He said there was a special place in hell for hard Brexiteers who voted to leave without a plan as to how to pull it off. And he’s right. No plan = chaos, a possible slip into recession, the loss of many many jobs, food shortages, did I mention chaos, shortages of medicine, etc, etc? So … there’s a special place in hell for those of you who are more than happy that we break away from the best customs union we could belong to without a sensible plan to replace it.

We had a chat to C’s cousin, Eva, the other day. Apparently because their grandfather is Irish they may be able to apply to become Irish citizens. Good. The question is can I get a passport too if I’m married to an Irishwoman? She has the hair and the temperament for it, so I deserve some recompense …

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doing my bit for the British economy

I’ve just had a long day at my school in Farnham (a 7.30 start). And I made a load of leads and collars on Wednesday morning for Cubblys – and I shall make some more stuff tomorrow (we’re at Mary’s at the mo). It has been busy.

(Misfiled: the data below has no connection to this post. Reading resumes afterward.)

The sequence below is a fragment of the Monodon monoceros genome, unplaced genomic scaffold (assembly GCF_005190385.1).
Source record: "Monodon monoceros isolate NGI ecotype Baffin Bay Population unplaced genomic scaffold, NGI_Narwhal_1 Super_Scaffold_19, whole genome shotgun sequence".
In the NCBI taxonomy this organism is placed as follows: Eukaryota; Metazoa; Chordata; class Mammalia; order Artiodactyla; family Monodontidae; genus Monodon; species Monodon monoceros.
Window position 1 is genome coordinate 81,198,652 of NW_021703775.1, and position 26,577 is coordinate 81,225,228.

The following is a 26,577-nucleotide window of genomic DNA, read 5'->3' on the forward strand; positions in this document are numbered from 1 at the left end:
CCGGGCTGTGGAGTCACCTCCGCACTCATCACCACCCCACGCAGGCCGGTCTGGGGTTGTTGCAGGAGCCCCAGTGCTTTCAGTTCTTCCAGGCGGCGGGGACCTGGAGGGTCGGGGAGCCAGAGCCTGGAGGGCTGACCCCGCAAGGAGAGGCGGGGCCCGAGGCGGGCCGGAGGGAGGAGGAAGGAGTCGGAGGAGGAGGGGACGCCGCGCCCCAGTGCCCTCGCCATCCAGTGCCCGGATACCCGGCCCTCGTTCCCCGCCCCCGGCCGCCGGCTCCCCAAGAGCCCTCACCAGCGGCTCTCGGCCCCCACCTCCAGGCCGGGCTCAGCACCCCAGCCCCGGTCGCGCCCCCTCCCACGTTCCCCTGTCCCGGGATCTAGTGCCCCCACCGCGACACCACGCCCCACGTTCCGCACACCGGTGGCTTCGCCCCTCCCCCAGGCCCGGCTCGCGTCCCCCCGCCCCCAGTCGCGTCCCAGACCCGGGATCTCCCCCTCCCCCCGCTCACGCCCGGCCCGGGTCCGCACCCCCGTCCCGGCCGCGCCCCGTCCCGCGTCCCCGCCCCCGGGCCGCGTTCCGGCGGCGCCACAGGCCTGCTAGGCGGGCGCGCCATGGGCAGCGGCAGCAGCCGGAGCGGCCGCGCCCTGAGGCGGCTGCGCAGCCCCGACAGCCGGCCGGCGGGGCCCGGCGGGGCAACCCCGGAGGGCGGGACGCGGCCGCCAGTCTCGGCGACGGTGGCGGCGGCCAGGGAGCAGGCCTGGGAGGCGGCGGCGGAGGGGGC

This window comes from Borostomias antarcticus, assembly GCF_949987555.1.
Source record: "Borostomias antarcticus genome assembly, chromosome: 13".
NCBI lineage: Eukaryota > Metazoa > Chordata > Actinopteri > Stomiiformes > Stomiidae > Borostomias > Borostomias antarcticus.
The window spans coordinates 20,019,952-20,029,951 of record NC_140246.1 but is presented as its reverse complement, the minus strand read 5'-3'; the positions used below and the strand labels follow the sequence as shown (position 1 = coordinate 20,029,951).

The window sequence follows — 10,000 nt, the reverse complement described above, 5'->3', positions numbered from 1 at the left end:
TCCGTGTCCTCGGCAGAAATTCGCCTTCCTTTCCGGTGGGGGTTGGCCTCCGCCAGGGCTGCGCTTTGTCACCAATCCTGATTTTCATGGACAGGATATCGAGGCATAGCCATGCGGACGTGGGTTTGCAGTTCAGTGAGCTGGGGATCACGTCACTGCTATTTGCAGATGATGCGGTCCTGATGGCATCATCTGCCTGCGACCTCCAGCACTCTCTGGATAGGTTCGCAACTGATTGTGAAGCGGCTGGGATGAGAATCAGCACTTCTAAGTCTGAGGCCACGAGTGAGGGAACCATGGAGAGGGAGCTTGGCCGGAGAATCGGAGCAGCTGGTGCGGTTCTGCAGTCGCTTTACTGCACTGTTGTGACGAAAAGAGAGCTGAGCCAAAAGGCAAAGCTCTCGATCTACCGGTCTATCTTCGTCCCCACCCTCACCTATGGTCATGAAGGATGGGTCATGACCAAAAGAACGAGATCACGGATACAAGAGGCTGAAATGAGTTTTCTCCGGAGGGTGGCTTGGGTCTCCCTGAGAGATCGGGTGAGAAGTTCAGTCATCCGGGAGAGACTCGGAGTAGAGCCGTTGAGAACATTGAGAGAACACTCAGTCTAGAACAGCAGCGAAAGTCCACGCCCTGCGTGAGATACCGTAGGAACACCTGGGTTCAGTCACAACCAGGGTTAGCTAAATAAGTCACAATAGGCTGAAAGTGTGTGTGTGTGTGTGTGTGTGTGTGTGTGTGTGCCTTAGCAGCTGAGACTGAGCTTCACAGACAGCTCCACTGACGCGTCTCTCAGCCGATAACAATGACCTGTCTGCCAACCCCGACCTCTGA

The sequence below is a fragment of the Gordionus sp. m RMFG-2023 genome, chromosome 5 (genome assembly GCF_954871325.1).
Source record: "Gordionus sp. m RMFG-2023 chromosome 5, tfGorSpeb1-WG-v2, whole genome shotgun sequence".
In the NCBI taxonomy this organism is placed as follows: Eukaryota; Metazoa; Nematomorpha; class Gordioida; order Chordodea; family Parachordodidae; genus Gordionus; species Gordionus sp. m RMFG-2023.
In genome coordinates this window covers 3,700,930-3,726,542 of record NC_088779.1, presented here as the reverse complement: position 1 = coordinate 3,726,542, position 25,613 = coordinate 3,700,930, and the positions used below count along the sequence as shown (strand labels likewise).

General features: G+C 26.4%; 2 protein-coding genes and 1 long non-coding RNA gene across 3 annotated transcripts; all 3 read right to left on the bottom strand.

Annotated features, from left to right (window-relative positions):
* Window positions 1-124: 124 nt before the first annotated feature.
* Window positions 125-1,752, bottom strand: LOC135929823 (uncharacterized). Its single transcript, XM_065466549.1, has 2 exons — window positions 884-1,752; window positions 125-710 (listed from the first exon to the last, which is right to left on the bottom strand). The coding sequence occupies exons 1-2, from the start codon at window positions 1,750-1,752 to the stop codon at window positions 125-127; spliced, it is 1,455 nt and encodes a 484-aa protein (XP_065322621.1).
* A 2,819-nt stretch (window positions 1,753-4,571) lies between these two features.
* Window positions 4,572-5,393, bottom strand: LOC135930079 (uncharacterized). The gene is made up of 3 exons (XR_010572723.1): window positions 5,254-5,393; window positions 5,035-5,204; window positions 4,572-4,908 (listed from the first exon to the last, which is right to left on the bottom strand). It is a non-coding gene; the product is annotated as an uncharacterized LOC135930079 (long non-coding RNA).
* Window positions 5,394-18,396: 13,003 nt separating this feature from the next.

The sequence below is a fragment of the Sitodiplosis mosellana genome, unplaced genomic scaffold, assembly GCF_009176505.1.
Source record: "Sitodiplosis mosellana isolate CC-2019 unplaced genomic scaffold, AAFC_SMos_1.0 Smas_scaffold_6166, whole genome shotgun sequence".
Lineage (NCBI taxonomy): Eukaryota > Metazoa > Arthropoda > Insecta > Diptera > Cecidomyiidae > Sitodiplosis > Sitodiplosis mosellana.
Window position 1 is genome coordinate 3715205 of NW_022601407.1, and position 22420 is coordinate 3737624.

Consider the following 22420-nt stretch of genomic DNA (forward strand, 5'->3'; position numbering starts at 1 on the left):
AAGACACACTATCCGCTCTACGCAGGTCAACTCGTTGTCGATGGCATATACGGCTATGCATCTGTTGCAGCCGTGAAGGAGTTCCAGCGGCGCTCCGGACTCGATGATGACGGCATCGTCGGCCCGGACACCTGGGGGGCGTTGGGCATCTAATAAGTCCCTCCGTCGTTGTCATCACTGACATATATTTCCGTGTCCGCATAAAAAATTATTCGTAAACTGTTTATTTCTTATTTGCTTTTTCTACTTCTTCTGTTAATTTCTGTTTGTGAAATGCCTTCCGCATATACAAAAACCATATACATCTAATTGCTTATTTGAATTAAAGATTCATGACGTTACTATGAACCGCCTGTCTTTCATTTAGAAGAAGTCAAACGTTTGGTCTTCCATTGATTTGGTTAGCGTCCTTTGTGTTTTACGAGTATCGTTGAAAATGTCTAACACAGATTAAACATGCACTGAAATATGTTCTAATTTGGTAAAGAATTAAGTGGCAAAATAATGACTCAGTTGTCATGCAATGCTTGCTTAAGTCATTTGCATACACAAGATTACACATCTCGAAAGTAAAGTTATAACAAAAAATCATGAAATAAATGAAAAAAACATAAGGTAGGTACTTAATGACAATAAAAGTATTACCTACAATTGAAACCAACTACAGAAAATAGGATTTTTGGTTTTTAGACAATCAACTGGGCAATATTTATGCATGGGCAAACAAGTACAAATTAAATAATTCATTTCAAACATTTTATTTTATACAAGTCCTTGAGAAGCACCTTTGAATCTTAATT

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on the way home from Farnham today

The consultancy stuff is fun. I saw eight folk today, of varying ranks and specialities. For my part it’s mostly listening, and offering bits of advice here and there. I don’t charge a great deal, but it’s not bad for a day’s work … and I do come away with a feeling that I am making a bit of a difference.  I have more work this month (a 360 degree appraisal for a deputy) and another full day clinic in April, so it’s all keeping me in a bit of beer money (which I use to pay off the mortgage!).

Anyhow, now that I’ve got the Brexit thing off my chest I feel a little better. I could go on about His Donaldness and the SOTU (State of the Union). But instead I’ll let you know that I have 5 beta readers lined up to look over book 5, which I should have ready by the end of the month. When it’s away being read I shall write the blurb and have a go at the cover.

Hurrah from me!